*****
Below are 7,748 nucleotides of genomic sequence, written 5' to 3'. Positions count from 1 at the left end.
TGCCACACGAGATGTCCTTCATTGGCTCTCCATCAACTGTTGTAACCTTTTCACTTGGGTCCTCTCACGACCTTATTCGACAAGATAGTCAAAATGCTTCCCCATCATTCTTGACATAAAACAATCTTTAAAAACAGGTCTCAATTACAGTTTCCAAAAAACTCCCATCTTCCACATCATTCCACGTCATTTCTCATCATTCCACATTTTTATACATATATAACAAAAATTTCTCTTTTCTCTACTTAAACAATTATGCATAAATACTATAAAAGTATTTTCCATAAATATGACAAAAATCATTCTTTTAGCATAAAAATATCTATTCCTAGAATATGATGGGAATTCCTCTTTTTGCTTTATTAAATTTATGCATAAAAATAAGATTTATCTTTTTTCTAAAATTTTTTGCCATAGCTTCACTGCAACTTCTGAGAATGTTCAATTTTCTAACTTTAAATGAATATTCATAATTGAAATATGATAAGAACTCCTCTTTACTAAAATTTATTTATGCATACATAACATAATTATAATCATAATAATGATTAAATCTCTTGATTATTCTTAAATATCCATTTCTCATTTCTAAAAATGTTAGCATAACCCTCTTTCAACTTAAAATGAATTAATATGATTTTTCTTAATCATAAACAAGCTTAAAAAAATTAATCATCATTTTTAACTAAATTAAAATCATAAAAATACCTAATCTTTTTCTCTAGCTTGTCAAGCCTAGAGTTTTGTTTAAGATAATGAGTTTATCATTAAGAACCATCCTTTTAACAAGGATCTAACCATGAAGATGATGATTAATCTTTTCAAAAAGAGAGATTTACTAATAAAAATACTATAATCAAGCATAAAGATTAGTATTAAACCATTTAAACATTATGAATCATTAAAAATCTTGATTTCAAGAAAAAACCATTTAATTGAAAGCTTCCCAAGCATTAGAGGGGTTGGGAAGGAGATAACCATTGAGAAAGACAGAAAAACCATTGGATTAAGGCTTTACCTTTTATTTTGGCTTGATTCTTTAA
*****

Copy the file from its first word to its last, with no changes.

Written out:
Below are 7,748 nucleotides of genomic sequence, written 5' to 3'. Positions count from 1 at the left end.
TGCCACACGAGATGTCCTTCATTGGCTCTCCATCAACTGTTGTAACCTTTTCACTTGGGTCCTCTCACGACCTTATTCGACAAGATAGTCAAAATGCTTCCCCATCATTCTTGACATAAAACAATCTTTAAAAACAGGTCTCAATTACAGTTTCCAAAAAACTCCCATCTTCCACATCATTCCACGTCATTTCTCATCATTCCACATTTTTATACATATATAACAAAAATTTCTCTTTTCTCTACTTAAACAATTATGCATAAATACTATAAAAGTATTTTCCATAAATATGACAAAAATCATTCTTTTAGCATAAAAATATCTATTCCTAGAATATGATGGGAATTCCTCTTTTTGCTTTATTAAATTTATGCATAAAAATAAGATTTATCTTTTTTCTAAAATTTTTTGCCATAGCTTCACTGCAACTTCTGAGAATGTTCAATTTTCTAACTTTAAATGAATATTCATAATTGAAATATGATAAGAACTCCTCTTTACTAAAATTTATTTATGCATACATAACATAATTATAATCATAATAATGATTAAATCTCTTGATTATTCTTAAATATCCATTTCTCATTTCTAAAAATGTTAGCATAACCCTCTTTCAACTTAAAATGAATTAATATGATTTTTCTTAATCATAAACAAGCTTAAAAAAATTAATCATCATTTTTAACTAAATTAAAATCATAAAAATACCTAATCTTTTTCTCTAGCTTGTCAAGCCTAGAGTTTTGTTTAAGATAATGAGTTTATCATTAAGAACCATCCTTTTAACAAGGATCTAACCATGAAGATGATGATTAATCTTTTCAAAAAGAGAGATTTACTAATAAAAATACTATAATCAAGCATAAAGATTAGTATTAAACCATTTAAACATTATGAATCATTAAAAATCTTGATTTCAAGAAAAAACCATTTAATTGAAAGCTTCCCAAGCATTAGAGGGGTTGGGAAGGAGATAACCATTGAGAAAGACAGAAAAACCATTGGATTAAGGCTTTACCTTTTATTTTGGCTTGATTCTTTAA